I get asked often if I will mentor someone. The answer is unequivocally “no.” I have never seen it work. Why? Because these relationships are often one-sided to the benefit of the mentee.
What does work? A relationship I call “champion-talent.” This approach better meets the real needs of both parties. The reason is simple. Talent, aka: a young up-and-comer, needs two things: challenging, fulfilling work and a path to growth. The champion needs motivated talent to benefit both the corporation and the champion’s own further development. If the right team comes together, they both get what they need and instead of just being a mentee, the talent is actually brought along in their career by the champion.
Just as champions benefit from talents’ help, the talents benefit from the champions’ promotions and the better jobs that the champion is able to, well, champion them for. It’s simple. Mutual benefit at the personal level to the benefit of the corporation. It’s a win-win relationship.
Speak Your Truth.
The issue: “Authentic communication is not always easy, but it is the basis for successful relationships at home and real effectiveness at work,” Sandberg writes, noting that most of us constantly back away from honesty to protect ourselves and others.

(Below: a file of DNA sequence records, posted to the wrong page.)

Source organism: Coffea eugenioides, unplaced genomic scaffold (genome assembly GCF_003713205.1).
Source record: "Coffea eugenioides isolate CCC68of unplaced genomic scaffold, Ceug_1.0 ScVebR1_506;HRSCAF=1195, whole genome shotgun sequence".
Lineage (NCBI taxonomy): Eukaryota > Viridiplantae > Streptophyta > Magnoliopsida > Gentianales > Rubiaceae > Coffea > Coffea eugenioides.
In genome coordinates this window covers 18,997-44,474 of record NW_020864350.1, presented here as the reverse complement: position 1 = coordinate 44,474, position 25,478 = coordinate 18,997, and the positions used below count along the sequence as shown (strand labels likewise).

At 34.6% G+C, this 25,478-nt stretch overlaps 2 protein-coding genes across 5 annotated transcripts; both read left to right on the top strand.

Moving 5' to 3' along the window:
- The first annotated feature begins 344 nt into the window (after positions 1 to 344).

The challenge: “This reticence causes and perpetuates all kinds of problems: uncomfortable issues that never get addressed, resentment that builds, unfit managers who get promoted rather than fired, and on and on,” she says.
Sandberg’s solution: “Be brave and tell the truth,” Sandberg insists, pointing to the infamous speech Starbucks founder Howard Schultz gave in 2008, when he took back the helm of his company, which he had left in 2000. In it, he openly admitted that the company was in serious trouble and teared up confessing he felt he had let his employees and their families down. “Maybe someday shedding tears in the workplace will no longer be viewed as embarrassing or weak, but as a simple display of authentic emotion,” she writes. “In the meantime, we can all hasten this change by committing ourselves to both seek—and speak—our truth.”
How are you speaking your truth?
We asked Kristine Carlson, co-author of the Don’t Sweat the Small Stuff series, who shared the three things she considers when “speaking her truth.”
1. Stepping back from my reactions to create a moment of pause before responding. Speaking your truth is not always speaking what’s on your mind. I create a space upon my first reaction so I can reflect on what I’m feeling, breathe, and then respond from my heart. Consideration before speaking is the key to authentic communication, and to it being well-received in return. Taking that time to reflect changes the tone of the message delivered.
2. Valuing kindness and compassion first when communicating: WIth those in my personal relationships, business partnerships, and the grocery clerk—when kindness and compassion are your first intention, then speaking from this place will be received with grace.
3. Being transparent and real: The beauty of authenticity is that you don’t have to do anything other than be you. It’s knowing that you are already enough and showing up 100 percent as you. It’s a beautiful gift you give others because they in turn have permission to be transparent and real, too.